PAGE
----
The Sephardic Heritage Museum Explores THE LIFE AND ESCAPE of the JEWS OF SYRIA

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By: Dave Gordon

A woman suddenly fell on the floor in her house on Ocean Avenue one Shabbat morning. No one knew why she couldn’t move.

Immediately Hatzalah was called. Baruch Hashem, a Hatzalah volunteer responded within one minute and administered CPR. Within two more minutes, seven support medics and an
ambulance arrived.

Today, the woman is alive and well, thanks to the quick response time of Hatzalah. This is just one example of the ten thousand calls made to Hatzalah Emergency services of the Jersey Shore over the past fifteen years.

Before Hatzalah opened a branch in this area response times for general emergency services varied greatly. Some patients reported waiting thirty minutes before any medical help arrived. In life or death situations, it can be seconds that count. That was one of the many reasons why Hatzalah was formed in the first place
(see sidebar).

Hatzalah responders include paramedics, doctors, physician assistants, and nurses. Vehicles are equipped with oxygen, a trauma supply bag, and an automated external defibrillator. They are also stocked with life support equipment, such as monitors, intubation kits, and supplies for administration of first-line drugs. Every year about $350,000 is budgeted in the Jersey Shore organization alone.

Who Calls Hatzalah?

No two situations are alike.

“There’s no such thing as a typical call. Every call is different,” notes Ronald Shamah, one of the coordinators at the Hatzalah of the Jersey Shore.

“We treat every call the same, as if it’s a life or death situation, until we get there. You never know what you are getting into, until you walk through the door. We’ve received calls that came over simply as, ‘My husband fell over and I can’t pick him up.’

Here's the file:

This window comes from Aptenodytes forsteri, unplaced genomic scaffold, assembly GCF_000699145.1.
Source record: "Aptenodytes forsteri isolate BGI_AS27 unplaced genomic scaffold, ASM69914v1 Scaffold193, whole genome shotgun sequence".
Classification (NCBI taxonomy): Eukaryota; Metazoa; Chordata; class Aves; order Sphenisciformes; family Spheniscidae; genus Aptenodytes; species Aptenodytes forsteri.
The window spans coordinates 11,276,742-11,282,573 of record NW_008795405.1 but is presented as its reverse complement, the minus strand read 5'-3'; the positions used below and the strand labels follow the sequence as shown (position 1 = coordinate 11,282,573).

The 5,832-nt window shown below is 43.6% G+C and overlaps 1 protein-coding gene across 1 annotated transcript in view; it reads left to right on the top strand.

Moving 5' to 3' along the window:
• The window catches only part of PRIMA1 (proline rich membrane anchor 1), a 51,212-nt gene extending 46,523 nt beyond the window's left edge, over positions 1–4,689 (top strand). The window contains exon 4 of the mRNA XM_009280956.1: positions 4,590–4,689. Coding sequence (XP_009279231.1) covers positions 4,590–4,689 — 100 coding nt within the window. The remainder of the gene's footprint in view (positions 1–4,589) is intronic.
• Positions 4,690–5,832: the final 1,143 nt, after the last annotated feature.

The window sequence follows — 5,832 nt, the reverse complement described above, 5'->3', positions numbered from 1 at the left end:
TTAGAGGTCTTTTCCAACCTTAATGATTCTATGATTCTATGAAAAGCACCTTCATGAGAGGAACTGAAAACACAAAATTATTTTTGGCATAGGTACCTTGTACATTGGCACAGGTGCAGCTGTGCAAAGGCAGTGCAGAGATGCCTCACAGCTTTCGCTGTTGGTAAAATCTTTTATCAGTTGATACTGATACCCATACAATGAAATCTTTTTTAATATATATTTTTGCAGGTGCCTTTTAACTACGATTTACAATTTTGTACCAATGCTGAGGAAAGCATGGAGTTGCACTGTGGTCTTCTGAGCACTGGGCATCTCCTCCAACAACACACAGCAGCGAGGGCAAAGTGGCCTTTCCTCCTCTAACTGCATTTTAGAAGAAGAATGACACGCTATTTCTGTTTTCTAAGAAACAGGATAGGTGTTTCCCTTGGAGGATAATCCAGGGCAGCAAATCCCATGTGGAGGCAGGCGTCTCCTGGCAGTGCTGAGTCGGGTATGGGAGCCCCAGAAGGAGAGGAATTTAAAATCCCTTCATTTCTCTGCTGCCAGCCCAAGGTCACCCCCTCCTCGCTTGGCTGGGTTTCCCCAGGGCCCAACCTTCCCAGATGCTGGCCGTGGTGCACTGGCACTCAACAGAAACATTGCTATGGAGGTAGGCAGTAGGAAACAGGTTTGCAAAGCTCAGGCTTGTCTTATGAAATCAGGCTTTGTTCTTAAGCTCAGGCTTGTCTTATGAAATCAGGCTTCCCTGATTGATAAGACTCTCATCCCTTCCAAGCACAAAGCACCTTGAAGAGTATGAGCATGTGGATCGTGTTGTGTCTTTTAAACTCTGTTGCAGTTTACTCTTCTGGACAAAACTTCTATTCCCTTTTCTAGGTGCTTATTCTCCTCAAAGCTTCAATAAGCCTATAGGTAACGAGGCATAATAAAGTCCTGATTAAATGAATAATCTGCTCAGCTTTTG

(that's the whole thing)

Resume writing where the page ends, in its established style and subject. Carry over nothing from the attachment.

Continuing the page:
When we get there, the guy is in full cardiac arrest and we’re doing CPR on demand.”

The calls have run the gamut from minor sprains to potentially fatal strokes, to auto accidents, child births, and every imaginable medical situation. If it is anything that requires more intensive care, such as cardiac situations, respiratory difficulty, allergic reactions, or severe trauma, then paramedics are
also dispatched.

Why Was the Jersey Shore Hatzalah Founded?

While Flatbush Hatzalah is almost fifty years old, the Jersey Shore organization is just a decade and a half old. According to Avi Aboud,the head of Hatzalah of the Jersey Shore, and a former member of New York Hatzalah, it was imperative to have services in his area, and so he began the journey of creating his area’s organization.

It made it all the more pressing when Aboud saw the local First Aid Squad was restricted by borders. For example, Jersey Shore volunteers could not go into Ocean Township. These kinds of “border disputes,” as well as overburdened first aid squads, meant much-needed service was not being provided.

After a year anda half of development, Hatzalah Emergency Medical Services (EMS) of the Jersey Shore began responding to calls in March, 2003. Currently, the coverage region includes Long Branch, Ocean Township, West Long Branch, Eatontown, parts of City Falls, Deal, some parts of Asbury, and Bradley Beach. Forty trained volunteer emergency medical technicians are year-round active members, who carry two-way radios. Dispatchers take calls every day of the year, at any hour. The average response time is between two and three minutes.

How Does One Become a Hatzalah Volunteer?

It is not so easy to become a Hatzalah volunteer. Potential volunteers must complete an initial application, and then are carefully screened by coordinators and the rabbinical board. If approved, they go on to complete emergency medical training (expenses are covered by Hatzalah) that takes about seven months.

After completion of the training course, potential volunteers are not necessarily going to be accepted. They are required to do an apprenticeship, where they tag along on calls with a certified volunteer. Depending on their experience and readiness, the volunteer-in-training’s next step is to complete the “backup process.” He will not be able to be a first responder, but will be allowed can assiston a call. When the organization gets the sense that the potential volunteer has what it takes, and is comfortable with patient care, he can then be accepted.